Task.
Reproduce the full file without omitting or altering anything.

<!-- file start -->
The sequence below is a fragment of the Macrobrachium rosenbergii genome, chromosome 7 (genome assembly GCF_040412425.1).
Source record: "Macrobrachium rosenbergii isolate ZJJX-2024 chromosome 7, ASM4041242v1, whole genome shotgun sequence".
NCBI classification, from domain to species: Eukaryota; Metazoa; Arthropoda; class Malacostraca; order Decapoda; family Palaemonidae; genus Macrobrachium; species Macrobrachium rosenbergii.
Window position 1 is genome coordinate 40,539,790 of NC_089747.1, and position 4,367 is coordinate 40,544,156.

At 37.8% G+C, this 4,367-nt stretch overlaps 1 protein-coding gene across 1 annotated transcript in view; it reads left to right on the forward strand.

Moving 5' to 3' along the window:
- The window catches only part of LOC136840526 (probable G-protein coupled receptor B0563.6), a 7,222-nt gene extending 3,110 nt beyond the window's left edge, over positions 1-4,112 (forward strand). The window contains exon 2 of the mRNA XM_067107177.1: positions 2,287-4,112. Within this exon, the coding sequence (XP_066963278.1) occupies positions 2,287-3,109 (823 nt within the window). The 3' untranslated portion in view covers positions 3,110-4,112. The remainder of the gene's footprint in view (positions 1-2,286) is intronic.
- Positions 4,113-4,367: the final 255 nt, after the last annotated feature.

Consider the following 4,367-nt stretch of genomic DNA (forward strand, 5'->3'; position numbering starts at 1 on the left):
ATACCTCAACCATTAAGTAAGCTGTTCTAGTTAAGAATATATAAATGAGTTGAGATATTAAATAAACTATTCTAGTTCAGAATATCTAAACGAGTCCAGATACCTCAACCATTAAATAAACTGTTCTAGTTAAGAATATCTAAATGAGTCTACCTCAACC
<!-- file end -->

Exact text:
The sequence below is a fragment of the Macrobrachium rosenbergii genome, chromosome 7 (genome assembly GCF_040412425.1).
Source record: "Macrobrachium rosenbergii isolate ZJJX-2024 chromosome 7, ASM4041242v1, whole genome shotgun sequence".
NCBI classification, from domain to species: Eukaryota; Metazoa; Arthropoda; class Malacostraca; order Decapoda; family Palaemonidae; genus Macrobrachium; species Macrobrachium rosenbergii.
Window position 1 is genome coordinate 40,539,790 of NC_089747.1, and position 4,367 is coordinate 40,544,156.

At 37.8% G+C, this 4,367-nt stretch overlaps 1 protein-coding gene across 1 annotated transcript in view; it reads left to right on the forward strand.

Moving 5' to 3' along the window:
- The window catches only part of LOC136840526 (probable G-protein coupled receptor B0563.6), a 7,222-nt gene extending 3,110 nt beyond the window's left edge, over positions 1-4,112 (forward strand). The window contains exon 2 of the mRNA XM_067107177.1: positions 2,287-4,112. Within this exon, the coding sequence (XP_066963278.1) occupies positions 2,287-3,109 (823 nt within the window). The 3' untranslated portion in view covers positions 3,110-4,112. The remainder of the gene's footprint in view (positions 1-2,286) is intronic.
- Positions 4,113-4,367: the final 255 nt, after the last annotated feature.

Consider the following 4,367-nt stretch of genomic DNA (forward strand, 5'->3'; position numbering starts at 1 on the left):
ATACCTCAACCATTAAGTAAGCTGTTCTAGTTAAGAATATATAAATGAGTTGAGATATTAAATAAACTATTCTAGTTCAGAATATCTAAACGAGTCCAGATACCTCAACCATTAAATAAACTGTTCTAGTTAAGAATATCTAAATGAGTCTACCTCAACC